Joanna Kulig as Zula in Cold WarCurzon Artifical Eye

Sometime during the first fifteen minutes of Cold War, directed and co-written by Paweł Pawlikowski, a pair of eyes look out at you from behind the screen. The eyes are both human and not human. They are painted onto the wall of a derelict church in the middle of rural Poland, the stone of which has been roughed up to such a degree that the eyes are the only visible features of what was once, probably, the face of Jesus, or at least the Virgin Mary.

Trailer for Cold WarYoutube - Curzon Artificial Eye

Immediately after this shot, Pawlikowski jump cuts to a grazed and gouged dirt road over which a van drives to its next stop on its itinerary of Polish villages. Already the director has made his point: we are stony and vulnerable, the bulldozer and the bulldozed, the cold and the warm (pun intended). But more than that, within this subtle series of perfectly composed shots Pawlikowski has signalled to us that we are more than mere spectators, more than eyes. To me, the secret of his idiosyncratic style of intricate static shots lies not in the compositions themselves, but rather in the gaps in between – in what he trusts us to understand by his omission.

As myself a descendent of misplaced Poles, I feel a strange connection to Pawlikowski’s Poland – as though I were listening to a familiar radio station through thick static. With questions of displacement more important than ever, Cold War, with its nuanced aesthetics of disorientation, strikes a subtly potent chord.

Tomasz Kot and Joanna Kulig as Wiktor and ZulaCurzon Artifical Eye

The people in the van are touring the Polish countryside scouting out “peasant talent” for a new troupe of Polish folk singers, designed as a Soviet project to promote Polish culture. A kind of Soviet family Von Trapp, the troupe sets up shop in an empty country estate, where the performers are subjected to a period of rigorous training in traditional folk song and dance. Leading this cultural operation is the stony-eyed Wiktor (Tomasz Kot) the troupe’s pianist, conductor and arranger. Wiktor becomes entranced by Zula (Joanna Kulig), a volatile and vulnerable young woman auditioning who, we quickly learn, was a survivor of sexual abuse and served time in prison for self-defence against her father. The pair begin an impassioned affair which is put to the test when Wiktor declares that he wants to defect to the west while they are touring in East Germany. The second half of the film is essentially the first transposed into a minor key. Though the songs remain more or less the same, they are sung in jazz arrangements or translated into French. Borders are crossed, new languages learnt, new partners found, yet the magnetic force of Wiktor and Zula’s love transcends the constraints of geography, pulling them at once ever closer together, and ever further apart.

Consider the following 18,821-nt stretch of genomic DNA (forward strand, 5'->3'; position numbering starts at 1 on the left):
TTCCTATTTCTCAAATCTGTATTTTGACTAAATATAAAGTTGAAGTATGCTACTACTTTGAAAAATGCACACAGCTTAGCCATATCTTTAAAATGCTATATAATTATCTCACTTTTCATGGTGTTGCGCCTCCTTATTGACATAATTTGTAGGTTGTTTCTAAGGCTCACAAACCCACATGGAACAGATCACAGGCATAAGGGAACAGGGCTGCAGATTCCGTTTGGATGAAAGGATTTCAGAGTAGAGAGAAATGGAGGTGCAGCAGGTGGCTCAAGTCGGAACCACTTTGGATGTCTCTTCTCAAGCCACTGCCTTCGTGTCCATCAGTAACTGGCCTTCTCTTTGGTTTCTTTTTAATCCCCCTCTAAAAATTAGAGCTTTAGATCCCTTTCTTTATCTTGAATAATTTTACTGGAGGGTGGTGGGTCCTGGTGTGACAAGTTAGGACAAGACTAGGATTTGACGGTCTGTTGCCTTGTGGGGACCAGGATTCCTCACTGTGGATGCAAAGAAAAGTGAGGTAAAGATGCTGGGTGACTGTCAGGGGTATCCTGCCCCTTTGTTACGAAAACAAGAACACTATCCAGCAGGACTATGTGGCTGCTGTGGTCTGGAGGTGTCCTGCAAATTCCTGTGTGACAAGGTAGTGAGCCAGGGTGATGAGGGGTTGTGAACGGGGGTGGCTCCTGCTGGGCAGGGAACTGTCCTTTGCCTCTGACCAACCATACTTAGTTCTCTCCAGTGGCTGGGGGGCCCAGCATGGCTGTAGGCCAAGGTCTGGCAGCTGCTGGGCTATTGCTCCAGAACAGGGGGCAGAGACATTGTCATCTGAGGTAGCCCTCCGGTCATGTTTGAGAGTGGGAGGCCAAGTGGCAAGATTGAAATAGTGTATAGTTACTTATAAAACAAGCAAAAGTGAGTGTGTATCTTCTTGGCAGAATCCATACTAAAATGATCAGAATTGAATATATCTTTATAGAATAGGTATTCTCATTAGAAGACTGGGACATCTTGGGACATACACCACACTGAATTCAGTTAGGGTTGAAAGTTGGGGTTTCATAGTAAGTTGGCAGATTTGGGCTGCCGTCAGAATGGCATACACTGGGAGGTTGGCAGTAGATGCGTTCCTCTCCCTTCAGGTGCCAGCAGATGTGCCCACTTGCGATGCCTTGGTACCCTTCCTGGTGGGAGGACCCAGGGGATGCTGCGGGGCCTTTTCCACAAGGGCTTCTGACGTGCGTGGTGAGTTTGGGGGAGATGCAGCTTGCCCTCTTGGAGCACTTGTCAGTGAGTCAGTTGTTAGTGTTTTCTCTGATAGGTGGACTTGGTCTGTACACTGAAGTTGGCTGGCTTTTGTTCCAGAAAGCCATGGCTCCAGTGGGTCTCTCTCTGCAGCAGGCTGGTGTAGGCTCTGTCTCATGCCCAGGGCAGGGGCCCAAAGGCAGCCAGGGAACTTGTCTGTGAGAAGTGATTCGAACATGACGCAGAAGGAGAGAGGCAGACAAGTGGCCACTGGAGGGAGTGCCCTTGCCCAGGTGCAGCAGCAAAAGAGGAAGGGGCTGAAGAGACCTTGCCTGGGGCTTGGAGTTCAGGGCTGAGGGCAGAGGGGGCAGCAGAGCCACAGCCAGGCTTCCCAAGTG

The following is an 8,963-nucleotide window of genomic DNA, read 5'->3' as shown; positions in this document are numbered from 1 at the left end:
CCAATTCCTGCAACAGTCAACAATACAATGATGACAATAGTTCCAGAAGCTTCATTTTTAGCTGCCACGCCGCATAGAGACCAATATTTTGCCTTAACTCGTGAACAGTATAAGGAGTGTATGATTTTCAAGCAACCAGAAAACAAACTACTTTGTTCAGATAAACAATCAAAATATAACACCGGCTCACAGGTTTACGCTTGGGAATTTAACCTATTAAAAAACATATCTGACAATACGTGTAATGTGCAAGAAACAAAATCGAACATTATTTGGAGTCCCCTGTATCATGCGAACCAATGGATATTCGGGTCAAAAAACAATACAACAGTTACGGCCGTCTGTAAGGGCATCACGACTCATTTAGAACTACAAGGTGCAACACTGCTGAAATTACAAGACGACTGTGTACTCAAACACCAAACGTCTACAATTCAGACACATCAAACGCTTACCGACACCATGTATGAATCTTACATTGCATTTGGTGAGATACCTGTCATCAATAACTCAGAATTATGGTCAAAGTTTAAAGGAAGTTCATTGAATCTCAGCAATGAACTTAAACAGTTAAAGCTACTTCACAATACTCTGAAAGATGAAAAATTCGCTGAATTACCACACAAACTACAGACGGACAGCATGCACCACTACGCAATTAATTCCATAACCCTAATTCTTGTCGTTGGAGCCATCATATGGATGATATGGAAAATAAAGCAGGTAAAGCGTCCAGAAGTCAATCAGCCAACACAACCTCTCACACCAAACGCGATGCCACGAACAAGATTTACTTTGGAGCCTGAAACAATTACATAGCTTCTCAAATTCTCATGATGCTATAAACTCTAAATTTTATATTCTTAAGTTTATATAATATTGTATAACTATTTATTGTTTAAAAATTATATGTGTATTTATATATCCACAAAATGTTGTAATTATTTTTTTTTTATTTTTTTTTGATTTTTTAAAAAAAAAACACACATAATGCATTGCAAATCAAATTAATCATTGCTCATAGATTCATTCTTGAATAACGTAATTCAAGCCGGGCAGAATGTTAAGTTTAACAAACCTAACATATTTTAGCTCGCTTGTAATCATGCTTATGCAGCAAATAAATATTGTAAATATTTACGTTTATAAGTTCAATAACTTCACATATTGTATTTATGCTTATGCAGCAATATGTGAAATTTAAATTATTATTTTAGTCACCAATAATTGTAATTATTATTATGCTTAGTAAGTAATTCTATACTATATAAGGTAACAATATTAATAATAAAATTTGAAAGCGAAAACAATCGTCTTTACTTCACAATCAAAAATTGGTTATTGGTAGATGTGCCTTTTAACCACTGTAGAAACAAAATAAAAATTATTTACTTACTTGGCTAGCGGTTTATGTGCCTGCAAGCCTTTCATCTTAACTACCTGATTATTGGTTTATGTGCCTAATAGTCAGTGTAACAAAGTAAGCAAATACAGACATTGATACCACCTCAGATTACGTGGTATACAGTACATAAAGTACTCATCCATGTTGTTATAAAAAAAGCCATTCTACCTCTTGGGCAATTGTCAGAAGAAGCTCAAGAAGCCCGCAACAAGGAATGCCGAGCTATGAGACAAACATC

Language exists in Cold War as a spatial entity – characters drift in and out of languages as they do in and out of countries

If I were to call Cold War the most stylish film I’ve seen in years I would not be exaggerating. Cold War is, to quote Stingo from Pakula’s Sophie’s Choice (1982), “utterly, fatally glamorous.” Pawlikowski’s Soviet epic, like Sophie’s Choice, cannot escape the tragedy of Polish history, and yet it manages to be contradictorily both obsessed and unconcerned with it. Basing the love story on that of his own parents, “the most interesting dramatic characters I’ve ever come across,” Pawlikowski’s focus never wavers from the emotional meat of their romantic entwinement, giving in neither to the temptation of over-aestheticism nor to an indulgence in Soviet brutality. I find it difficult to imagine a film so bleak and honest, so classy and considered, being produced in America or in Britain (perhaps why Pawlikowski, having spent most of his adult life in the UK, has decided to set up camp in Poland). However, the comparison to Sophie’s Choice is ultimately a superficial one based on a passing resemblance between the protagonists, similarities of plot details, and a shared fascination with amour fou – the film clearly and truly belongs more in the world of Wajda and Kalatozov than in that of Hollywood.


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Language exists in Cold War as a spatial entity – characters drift in and out of languages as they do in and out of countries. When Zula moves to France to be with Wiktor, the pressure to translate songs into French becomes almost physically oppressive, expressed in the violent volatility of the pairs’ behaviour and movements. When Zula slips into Russian in her audition song she too is transforming space – the dreary Polish country estate becomes, for a moment, the Russian musical from which she found the song, bringing with it the glamour of cinema, the power of Russia, acquainting us with her own mystery. The choreography of the film’s folk dances struck me as a spatial expression of the rural languages the troupe’s nationalistic leader is attempting to suppress. In an interview for his Oscar-winning 2013 film Ida, Pawlikowski, himself a polyglot, observed that “things look very different from different perspectives, especially if you can understand the local language, logic, the way they see things.”

And so we return to eyes, to looking. Cold War’s Zula depends more on language and on sound, than her silent precursor, Ida. Take sound away from Ida, and it would remain just as affecting. Take sound away from Cold War and it would cease to exist. What Pawlikowski has achieved in Cold War is the elusive marriage of sound and image, a pairing unfortunately far more harmonious than that of its lovers.

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